Plus the bright screen makes for a great Geek Beacon when hailing cabs!
    http://www.siliconvalleywatcher.com/mt/archives/2004/10/friday_watch_th_1.php

  4. Om: I like your shotgun approach to criticism regarding the 650. So, what do you find most offensive, the weed, palmOne’s management or the 650 itself?

    Those who don’t need wireless data are better off with just a phone. But, if you do the Treo form factor is the best in offering a combination of voice and data that can fit in your pocket. Plus, the one-handed operation is works well. I rarely have the need to take out the stylus.

    Don’t compare it to a symbian phone, but compare it to a PPC.

  5. Bill… why not compare it to symbian and compare it to pocket pc. when you are trying to be the very best, well you compete with a market leader. it is a good device, not a great device. 650 is not worth the price of the upgrade. exactly six months of using it have made me realize the shortcoming, undependablity and the user interface issues. its not a shot gun approach. let the sales data and the revenues of palm speak for themselves. no i don’t argue with the declining market share. if as a company treo is your one bet of survival, surprise me, don’t give me what would amount to windows 3.x

  6. I can think of several better options over the Treo 600/650. First, the Sony Ericsson P910a is a great start, though it too is on the spendy side. If you can get over the goofy interface, the RIM 7100t is useful as well…especially when you consider it costs a paltry $200. For that price, I can live with a crap set of icons.

    In reference to the price comment, this is purely a PalmOne decision. Sprint could discount it further, if it chose, but they do not.

    If you are looking for a data-focused device, the Treo’s not bad. But Symbian is the way to go in smartphones, that’s just the bottom line. PalmOne has, count ‘em, one smart phone model. That a dynasty does not make. Symbian is getting up around 30-40 by now, across a range of form factors.

  7. Om, As usual you are correct. I have been using the P900 for 11 months now. Better hardware, better user interface on Symbian. I cannot understand these Treo users and their insistance that Treo is so superior. Look at Walt Mossberg. He swears by the Treo and belittles the P900.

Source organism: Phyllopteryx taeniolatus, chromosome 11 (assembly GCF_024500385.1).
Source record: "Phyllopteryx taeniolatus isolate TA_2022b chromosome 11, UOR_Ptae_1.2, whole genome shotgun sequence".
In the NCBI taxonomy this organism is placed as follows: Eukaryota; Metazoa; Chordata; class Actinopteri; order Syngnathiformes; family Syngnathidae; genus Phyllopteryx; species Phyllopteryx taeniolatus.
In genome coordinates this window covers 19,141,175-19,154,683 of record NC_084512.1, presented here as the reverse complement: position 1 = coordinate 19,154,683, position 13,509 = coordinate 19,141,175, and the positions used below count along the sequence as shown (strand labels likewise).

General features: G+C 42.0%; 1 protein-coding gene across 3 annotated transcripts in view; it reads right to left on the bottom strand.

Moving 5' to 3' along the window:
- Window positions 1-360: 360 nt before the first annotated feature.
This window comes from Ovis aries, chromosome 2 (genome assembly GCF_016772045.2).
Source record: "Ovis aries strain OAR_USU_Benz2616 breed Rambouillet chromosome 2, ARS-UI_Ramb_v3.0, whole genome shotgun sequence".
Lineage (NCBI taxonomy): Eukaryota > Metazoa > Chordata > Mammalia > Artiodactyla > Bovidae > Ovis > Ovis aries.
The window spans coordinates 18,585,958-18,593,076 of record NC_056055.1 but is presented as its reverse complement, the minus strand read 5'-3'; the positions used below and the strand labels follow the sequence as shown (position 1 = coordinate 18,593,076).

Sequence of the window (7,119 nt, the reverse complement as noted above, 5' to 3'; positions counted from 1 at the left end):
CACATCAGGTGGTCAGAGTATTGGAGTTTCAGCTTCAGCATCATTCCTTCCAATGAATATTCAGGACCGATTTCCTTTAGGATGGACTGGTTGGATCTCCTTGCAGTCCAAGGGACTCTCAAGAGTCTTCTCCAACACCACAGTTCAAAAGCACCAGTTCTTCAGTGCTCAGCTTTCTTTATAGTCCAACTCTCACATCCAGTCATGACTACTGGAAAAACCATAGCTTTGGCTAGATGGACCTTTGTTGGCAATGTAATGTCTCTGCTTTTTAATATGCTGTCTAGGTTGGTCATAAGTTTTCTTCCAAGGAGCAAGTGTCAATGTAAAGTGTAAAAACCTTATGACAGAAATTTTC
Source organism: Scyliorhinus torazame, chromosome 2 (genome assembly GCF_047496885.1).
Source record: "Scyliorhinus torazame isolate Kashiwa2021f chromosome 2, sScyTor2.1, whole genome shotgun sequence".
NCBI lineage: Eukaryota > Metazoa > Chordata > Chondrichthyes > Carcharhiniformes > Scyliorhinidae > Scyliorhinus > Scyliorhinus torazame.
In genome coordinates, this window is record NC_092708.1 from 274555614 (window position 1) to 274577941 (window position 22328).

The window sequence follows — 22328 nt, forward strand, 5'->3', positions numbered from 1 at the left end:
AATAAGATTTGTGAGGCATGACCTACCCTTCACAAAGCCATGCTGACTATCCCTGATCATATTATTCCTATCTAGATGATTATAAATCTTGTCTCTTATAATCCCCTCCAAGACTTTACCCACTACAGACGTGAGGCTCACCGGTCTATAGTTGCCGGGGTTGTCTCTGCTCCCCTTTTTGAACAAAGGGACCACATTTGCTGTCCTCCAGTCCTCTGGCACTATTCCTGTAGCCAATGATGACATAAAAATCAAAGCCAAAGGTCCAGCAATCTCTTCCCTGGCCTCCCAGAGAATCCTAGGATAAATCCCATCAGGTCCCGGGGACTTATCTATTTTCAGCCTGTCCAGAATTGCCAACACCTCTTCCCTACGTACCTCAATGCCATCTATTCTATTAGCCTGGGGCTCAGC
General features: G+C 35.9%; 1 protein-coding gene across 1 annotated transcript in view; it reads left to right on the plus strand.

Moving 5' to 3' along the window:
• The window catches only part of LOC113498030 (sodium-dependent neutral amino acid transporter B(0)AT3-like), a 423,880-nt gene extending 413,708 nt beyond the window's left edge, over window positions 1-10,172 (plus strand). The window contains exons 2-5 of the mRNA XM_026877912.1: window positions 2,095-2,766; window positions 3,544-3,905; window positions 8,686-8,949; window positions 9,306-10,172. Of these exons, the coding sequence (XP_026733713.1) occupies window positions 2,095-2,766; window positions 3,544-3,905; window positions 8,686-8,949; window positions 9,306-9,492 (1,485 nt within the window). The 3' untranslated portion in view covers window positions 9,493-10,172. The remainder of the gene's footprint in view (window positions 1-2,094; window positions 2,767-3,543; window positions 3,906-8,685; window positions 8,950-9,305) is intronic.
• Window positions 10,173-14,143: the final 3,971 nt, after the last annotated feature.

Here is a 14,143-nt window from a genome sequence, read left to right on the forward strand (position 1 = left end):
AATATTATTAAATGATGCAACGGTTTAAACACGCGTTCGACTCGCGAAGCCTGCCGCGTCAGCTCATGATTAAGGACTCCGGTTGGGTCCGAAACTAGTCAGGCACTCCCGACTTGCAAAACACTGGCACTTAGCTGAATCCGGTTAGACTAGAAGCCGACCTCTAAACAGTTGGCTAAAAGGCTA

Forget the 650. Try getting your hands on a 910.

  8. Treo650 is at best the device that the 600 should’ve been. There are too many competitiors out there for Palmone to think an incremental device like this would sweep the market.

    The Symbian platform has been maturing nicely, havign said the the P910 and i aren’t that great either. I personally think, the Nokia communicator formfactor is the way to go, and the lastest 9500 will be a real joy. Its (almost) a regular phone when u want it to be, and specs tell a kick ass PIM as well.

  9. Wow, hot topic.

    Om and Marc, I’m on my third P900 in 6 months. The past two have spent most of their life in repairs. It’s the same problem: the keys on the “flip” don’t respond after a couple of weeks. They even gave me the old “dead” phone as a present so I could be sure the new one is a REPLACEMENT phone, and not the old one repaired.

    If they got rid of the flip and replaced it with something else (even making the screen smaller) would fix that issue and make it more solid (it feels cheap), but the great thing is that it is not crippled in any sense. I’ve got 7 different MP3s that “ring” according to who’s calling. I still can’t do that on the 650.

  10. my response:

    O’Malik Factor: Fair and Balanced View of the Treo 650?

    http://radio.weblogs.com/0120454/2004/10/27.html#a348

    BK